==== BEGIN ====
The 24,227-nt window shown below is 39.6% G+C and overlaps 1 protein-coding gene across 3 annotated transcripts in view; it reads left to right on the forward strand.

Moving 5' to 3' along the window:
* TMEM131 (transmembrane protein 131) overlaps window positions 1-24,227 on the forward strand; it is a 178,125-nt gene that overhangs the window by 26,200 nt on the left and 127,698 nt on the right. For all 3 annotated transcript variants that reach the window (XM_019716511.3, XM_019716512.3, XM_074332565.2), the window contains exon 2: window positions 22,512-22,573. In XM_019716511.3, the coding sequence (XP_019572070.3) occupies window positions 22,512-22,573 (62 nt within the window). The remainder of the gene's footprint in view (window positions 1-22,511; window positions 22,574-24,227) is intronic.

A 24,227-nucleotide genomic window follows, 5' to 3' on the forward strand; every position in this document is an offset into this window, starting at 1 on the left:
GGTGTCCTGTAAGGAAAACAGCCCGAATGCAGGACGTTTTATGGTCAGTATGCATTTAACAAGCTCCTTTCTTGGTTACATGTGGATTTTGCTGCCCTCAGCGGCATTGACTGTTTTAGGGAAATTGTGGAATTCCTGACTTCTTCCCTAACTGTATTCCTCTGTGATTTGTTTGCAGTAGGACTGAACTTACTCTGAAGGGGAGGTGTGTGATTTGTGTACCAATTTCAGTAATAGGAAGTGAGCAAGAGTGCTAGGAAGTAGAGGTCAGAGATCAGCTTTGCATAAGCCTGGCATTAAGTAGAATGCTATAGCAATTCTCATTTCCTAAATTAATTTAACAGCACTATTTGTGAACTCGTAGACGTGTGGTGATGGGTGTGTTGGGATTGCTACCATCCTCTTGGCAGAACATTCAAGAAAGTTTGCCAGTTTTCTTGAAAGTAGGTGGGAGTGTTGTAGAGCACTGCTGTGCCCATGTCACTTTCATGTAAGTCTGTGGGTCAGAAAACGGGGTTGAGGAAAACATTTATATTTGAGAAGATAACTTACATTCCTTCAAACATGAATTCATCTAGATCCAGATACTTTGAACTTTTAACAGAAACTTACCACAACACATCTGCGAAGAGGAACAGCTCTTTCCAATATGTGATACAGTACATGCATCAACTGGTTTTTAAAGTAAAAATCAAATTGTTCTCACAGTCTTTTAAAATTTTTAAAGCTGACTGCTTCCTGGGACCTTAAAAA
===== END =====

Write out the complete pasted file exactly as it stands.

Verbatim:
The 24,227-nt window shown below is 39.6% G+C and overlaps 1 protein-coding gene across 3 annotated transcripts in view; it reads left to right on the forward strand.

Moving 5' to 3' along the window:
* TMEM131 (transmembrane protein 131) overlaps window positions 1-24,227 on the forward strand; it is a 178,125-nt gene that overhangs the window by 26,200 nt on the left and 127,698 nt on the right. For all 3 annotated transcript variants that reach the window (XM_019716511.3, XM_019716512.3, XM_074332565.2), the window contains exon 2: window positions 22,512-22,573. In XM_019716511.3, the coding sequence (XP_019572070.3) occupies window positions 22,512-22,573 (62 nt within the window). The remainder of the gene's footprint in view (window positions 1-22,511; window positions 22,574-24,227) is intronic.

A 24,227-nucleotide genomic window follows, 5' to 3' on the forward strand; every position in this document is an offset into this window, starting at 1 on the left:
GGTGTCCTGTAAGGAAAACAGCCCGAATGCAGGACGTTTTATGGTCAGTATGCATTTAACAAGCTCCTTTCTTGGTTACATGTGGATTTTGCTGCCCTCAGCGGCATTGACTGTTTTAGGGAAATTGTGGAATTCCTGACTTCTTCCCTAACTGTATTCCTCTGTGATTTGTTTGCAGTAGGACTGAACTTACTCTGAAGGGGAGGTGTGTGATTTGTGTACCAATTTCAGTAATAGGAAGTGAGCAAGAGTGCTAGGAAGTAGAGGTCAGAGATCAGCTTTGCATAAGCCTGGCATTAAGTAGAATGCTATAGCAATTCTCATTTCCTAAATTAATTTAACAGCACTATTTGTGAACTCGTAGACGTGTGGTGATGGGTGTGTTGGGATTGCTACCATCCTCTTGGCAGAACATTCAAGAAAGTTTGCCAGTTTTCTTGAAAGTAGGTGGGAGTGTTGTAGAGCACTGCTGTGCCCATGTCACTTTCATGTAAGTCTGTGGGTCAGAAAACGGGGTTGAGGAAAACATTTATATTTGAGAAGATAACTTACATTCCTTCAAACATGAATTCATCTAGATCCAGATACTTTGAACTTTTAACAGAAACTTACCACAACACATCTGCGAAGAGGAACAGCTCTTTCCAATATGTGATACAGTACATGCATCAACTGGTTTTTAAAGTAAAAATCAAATTGTTCTCACAGTCTTTTAAAATTTTTAAAGCTGACTGCTTCCTGGGACCTTAAAAA